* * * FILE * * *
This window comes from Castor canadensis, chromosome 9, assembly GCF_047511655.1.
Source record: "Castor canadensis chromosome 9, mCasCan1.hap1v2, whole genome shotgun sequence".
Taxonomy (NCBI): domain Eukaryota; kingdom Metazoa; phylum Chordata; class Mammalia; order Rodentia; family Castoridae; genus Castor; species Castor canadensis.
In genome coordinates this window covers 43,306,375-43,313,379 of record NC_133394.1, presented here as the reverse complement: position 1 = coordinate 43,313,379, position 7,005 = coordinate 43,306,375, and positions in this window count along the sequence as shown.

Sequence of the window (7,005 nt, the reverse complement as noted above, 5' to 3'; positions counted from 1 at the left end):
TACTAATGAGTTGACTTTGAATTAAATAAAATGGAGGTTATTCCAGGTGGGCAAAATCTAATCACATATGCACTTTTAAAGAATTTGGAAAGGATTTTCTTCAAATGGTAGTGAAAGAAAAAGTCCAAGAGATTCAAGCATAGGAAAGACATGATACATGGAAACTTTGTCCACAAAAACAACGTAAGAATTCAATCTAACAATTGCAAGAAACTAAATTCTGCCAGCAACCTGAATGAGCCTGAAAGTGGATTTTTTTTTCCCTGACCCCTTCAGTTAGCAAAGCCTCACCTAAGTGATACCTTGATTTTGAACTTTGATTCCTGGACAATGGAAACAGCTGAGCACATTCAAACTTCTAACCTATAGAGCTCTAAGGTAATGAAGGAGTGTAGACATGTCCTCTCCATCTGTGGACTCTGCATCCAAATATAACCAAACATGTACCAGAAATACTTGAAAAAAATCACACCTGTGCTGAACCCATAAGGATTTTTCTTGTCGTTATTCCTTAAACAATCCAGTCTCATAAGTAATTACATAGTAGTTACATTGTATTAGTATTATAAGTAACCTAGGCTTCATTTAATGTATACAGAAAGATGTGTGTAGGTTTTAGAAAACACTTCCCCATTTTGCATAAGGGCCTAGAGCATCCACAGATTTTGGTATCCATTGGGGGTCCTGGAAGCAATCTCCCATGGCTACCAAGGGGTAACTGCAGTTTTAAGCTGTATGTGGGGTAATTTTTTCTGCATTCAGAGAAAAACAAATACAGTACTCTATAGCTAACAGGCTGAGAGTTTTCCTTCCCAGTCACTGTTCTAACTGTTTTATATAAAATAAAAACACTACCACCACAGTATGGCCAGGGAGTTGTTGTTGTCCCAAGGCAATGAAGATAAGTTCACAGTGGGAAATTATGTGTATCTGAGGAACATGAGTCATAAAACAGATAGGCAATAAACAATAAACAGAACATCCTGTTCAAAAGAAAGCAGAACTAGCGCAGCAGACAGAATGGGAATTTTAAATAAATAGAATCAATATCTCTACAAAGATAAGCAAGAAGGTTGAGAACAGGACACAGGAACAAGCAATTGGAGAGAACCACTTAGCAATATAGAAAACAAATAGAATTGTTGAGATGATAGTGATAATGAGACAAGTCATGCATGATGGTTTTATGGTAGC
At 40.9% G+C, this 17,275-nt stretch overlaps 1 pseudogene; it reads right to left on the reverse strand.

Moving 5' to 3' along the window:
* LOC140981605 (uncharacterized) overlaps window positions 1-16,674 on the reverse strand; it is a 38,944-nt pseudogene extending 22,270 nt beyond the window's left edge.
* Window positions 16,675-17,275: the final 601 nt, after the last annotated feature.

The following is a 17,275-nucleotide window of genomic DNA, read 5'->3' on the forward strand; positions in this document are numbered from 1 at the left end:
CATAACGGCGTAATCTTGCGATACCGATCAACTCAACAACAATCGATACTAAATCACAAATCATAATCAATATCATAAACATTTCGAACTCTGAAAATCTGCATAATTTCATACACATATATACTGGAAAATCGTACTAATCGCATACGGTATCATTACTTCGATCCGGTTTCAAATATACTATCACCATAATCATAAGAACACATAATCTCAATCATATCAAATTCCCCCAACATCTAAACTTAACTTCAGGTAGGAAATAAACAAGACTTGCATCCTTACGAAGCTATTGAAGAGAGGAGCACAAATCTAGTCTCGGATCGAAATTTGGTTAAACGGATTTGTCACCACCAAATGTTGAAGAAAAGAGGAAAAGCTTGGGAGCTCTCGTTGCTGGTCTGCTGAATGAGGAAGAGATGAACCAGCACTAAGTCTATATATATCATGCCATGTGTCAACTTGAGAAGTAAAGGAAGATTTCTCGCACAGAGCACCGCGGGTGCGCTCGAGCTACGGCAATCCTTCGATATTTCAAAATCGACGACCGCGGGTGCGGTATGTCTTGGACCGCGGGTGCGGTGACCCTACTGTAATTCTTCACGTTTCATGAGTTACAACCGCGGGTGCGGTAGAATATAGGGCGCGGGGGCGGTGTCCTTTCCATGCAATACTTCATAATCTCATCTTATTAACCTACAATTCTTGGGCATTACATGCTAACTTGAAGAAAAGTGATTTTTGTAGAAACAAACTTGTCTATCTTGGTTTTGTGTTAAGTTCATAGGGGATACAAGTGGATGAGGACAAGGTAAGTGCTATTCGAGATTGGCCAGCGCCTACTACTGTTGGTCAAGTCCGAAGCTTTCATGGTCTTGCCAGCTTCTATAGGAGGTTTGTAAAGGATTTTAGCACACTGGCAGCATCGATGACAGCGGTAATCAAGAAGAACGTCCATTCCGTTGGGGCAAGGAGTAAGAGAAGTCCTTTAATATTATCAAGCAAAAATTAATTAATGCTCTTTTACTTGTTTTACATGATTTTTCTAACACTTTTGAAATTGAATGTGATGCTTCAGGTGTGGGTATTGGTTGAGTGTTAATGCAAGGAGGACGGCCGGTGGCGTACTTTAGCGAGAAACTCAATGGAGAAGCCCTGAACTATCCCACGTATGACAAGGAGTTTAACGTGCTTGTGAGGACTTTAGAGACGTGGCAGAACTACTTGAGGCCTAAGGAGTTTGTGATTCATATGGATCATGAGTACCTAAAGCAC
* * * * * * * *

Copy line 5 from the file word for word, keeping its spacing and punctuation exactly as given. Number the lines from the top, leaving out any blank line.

Sequence of the window (7,005 nt, the reverse complement as noted above, 5' to 3'; positions counted from 1 at the left end):